Positive Political Theory

Positive political theory or explanatory political theory is the study of politics using formal methods such as social choice theory, game theory, and statistical analysis. In particular, social choice theoretic methods are often used to describe and (axiomatically) analyze the performance of rules or institutions. The outcomes of the rules or institutions described are then analyzed by game theory, where the individuals/parties/nations involved in a given interaction are modeled as rational agents playing a game, guided by self-interest. Based on this assumption, the outcome of the interactions can be predicted as an equilibrium of the game.

The founder of the field was William H. Riker. In his book The Theory of Political Coalitions (1962), he applied the principles of game theory to the study of politics.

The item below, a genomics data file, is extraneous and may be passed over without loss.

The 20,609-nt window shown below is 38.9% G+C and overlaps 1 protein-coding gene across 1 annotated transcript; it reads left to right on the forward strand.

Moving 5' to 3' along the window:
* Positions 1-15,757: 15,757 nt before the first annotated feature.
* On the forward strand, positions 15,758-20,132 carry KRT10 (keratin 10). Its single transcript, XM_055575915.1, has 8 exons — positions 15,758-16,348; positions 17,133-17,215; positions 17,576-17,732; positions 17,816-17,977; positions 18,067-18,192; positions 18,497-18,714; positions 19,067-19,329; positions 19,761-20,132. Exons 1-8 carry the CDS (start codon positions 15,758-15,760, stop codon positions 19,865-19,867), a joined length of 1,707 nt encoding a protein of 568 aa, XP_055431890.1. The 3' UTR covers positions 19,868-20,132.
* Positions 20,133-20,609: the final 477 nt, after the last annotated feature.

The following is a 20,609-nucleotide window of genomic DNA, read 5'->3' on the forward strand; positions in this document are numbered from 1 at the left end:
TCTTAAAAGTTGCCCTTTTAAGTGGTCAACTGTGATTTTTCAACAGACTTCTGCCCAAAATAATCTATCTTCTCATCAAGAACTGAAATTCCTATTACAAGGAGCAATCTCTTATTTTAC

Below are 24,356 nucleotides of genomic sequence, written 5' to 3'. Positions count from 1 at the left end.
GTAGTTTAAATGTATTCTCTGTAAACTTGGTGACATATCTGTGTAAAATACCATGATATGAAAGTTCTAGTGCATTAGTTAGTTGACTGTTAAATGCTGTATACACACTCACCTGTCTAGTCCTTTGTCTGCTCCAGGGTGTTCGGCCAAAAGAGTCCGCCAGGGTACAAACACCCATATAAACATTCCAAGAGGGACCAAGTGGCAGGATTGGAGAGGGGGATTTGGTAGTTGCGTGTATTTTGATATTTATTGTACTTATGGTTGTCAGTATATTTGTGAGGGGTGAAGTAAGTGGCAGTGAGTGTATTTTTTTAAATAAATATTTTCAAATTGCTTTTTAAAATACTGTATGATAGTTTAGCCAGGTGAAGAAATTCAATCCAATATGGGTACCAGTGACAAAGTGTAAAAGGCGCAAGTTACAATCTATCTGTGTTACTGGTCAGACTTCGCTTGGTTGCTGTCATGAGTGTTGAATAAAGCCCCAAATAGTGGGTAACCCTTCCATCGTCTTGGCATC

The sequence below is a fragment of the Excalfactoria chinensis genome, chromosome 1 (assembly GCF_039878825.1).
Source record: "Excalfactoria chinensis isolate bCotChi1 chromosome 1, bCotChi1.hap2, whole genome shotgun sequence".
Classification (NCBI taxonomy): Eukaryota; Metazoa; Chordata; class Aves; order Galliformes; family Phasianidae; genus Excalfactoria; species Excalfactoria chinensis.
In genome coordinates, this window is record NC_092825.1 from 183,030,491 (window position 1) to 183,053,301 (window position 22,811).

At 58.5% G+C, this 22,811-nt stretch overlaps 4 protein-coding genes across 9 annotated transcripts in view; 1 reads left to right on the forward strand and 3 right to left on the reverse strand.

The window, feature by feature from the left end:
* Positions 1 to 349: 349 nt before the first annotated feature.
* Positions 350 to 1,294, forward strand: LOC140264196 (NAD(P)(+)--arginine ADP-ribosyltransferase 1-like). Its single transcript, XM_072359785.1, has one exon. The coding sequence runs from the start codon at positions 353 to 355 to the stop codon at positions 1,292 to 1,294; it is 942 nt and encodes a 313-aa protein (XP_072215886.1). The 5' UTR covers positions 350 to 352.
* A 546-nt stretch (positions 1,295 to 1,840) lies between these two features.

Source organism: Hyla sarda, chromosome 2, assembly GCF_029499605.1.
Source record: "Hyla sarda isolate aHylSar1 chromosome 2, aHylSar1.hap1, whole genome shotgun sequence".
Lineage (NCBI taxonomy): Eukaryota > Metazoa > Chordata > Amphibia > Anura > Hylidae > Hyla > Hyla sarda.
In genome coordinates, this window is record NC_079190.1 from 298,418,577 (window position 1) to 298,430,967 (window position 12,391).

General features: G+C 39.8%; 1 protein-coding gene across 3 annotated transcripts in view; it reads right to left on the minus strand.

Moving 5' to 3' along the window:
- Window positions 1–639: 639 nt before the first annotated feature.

Famous quotes containing the words theory, positive and/or political:

    The weakness of the man who, when his theory works out into a flagrant contradiction of the facts, concludes “So much the worse for the facts: let them be altered,” instead of “So much the worse for my theory.”
    George Bernard Shaw (1856–1950)

    I am positive I have a soul; nor can all the books with which materialists have pester’d the world ever convince me of the contrary.
    Laurence Sterne (1713–1768)

    Every country has its own constitution; ours is absolutism moderated by assassination.
    —Anonymous Russian. Quoted in Count M√ľnster, Political Sketches of the State of Europe 1814-1867 (1868)